How do you picture the aquaculture industry developing in the next decade?
Fisheries management has two fundamental goals, both science-based: (1) protecting biodiversity and the ecological processes that underlie marine ecosystems and the fishery; and (2) managing commercial species through the precautionary approach. Management decisions will be based on these goals and not on regional employment or political considerations.
I would work to move open-net fish farms to land immediately. Although there is increasing proof that ocean-based closed-containment farms are economically viable, any concentrated animal feedlot operation (CAFO), on land or in the ocean, is eventually damaging to the environment and to animal and human health. I would support the owners and workers to implement more sustainable models on land that would employ as many or more people, contribute to local food security and develop waste management plans that could create other revenue streams.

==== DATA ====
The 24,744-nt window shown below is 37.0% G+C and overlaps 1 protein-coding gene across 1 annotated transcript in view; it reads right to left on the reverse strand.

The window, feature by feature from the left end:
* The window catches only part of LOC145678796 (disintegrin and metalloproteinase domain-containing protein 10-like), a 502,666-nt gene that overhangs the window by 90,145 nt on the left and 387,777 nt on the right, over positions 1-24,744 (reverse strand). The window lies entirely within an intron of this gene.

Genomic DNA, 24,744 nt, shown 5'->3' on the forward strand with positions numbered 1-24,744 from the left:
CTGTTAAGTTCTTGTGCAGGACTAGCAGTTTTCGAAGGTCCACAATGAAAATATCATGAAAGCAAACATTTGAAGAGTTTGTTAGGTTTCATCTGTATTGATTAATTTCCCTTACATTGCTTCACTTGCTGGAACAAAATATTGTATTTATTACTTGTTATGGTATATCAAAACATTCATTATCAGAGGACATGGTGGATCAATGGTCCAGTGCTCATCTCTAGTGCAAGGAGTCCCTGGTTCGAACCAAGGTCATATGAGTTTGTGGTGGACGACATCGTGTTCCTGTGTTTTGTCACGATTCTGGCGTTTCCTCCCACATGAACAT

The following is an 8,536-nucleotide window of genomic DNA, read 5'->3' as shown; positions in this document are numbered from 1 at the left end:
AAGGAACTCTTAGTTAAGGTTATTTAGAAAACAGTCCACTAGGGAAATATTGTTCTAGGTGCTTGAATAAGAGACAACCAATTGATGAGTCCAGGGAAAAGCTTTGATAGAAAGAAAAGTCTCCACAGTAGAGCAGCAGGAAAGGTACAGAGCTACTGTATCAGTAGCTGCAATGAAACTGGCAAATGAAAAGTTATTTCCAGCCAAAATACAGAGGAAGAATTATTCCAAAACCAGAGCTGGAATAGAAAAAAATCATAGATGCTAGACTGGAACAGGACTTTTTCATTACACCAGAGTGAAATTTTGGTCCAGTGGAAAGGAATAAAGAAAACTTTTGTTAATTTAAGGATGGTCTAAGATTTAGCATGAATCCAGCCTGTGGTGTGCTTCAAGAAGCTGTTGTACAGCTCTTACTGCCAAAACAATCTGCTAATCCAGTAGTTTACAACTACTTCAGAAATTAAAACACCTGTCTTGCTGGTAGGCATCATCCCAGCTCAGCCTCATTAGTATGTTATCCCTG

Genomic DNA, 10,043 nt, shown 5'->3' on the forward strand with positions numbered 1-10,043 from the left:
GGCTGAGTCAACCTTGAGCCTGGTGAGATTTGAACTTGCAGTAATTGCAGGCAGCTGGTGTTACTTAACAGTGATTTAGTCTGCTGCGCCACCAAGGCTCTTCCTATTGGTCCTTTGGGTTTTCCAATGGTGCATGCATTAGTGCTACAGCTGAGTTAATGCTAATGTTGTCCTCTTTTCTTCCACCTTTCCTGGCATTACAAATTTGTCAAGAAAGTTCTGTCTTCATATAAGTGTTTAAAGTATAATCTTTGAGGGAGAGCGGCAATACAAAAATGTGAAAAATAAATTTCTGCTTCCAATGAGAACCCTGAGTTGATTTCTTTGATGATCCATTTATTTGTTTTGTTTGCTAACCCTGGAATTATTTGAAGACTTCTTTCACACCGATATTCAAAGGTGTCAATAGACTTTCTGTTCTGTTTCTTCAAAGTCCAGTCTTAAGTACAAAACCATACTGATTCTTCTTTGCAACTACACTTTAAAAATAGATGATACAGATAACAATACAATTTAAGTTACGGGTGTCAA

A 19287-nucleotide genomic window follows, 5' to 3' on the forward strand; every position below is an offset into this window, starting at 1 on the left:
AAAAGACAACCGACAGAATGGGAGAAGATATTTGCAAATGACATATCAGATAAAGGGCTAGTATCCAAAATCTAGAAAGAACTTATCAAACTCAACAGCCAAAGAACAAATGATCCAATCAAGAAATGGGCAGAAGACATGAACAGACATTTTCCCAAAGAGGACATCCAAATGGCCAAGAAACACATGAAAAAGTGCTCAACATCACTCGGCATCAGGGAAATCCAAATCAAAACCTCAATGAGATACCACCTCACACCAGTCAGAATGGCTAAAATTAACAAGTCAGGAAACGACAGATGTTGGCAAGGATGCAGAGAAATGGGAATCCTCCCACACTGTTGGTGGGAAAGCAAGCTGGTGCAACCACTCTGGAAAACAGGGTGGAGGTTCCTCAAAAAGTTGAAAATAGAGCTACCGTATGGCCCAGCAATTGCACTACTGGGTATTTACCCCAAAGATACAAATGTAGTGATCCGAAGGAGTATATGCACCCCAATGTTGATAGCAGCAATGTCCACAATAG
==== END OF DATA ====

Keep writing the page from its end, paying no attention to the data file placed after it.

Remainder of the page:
Wastes from the open-net operations, along with other kinds of pollution, contaminate shellfish and thus affect the profit and jobs associated with that industry. Pollution also has adverse effects on the jobs in wilderness, eco- and other tourism and on First Nations and other fisheries.
Green Party of Canada policies to establish marine habitat reserves large enough to revive and sustain stocks of marine life of all species through their complete life cycles; to apply the precautionary principle; and to split
the Department of Fisheries & Oceans into three distinct areas of responsibility (Management; Monitoring & Enforcement; & Research) will serve to ensure that all aquaculture operations serve all Canadians – safely, economically and through the generations.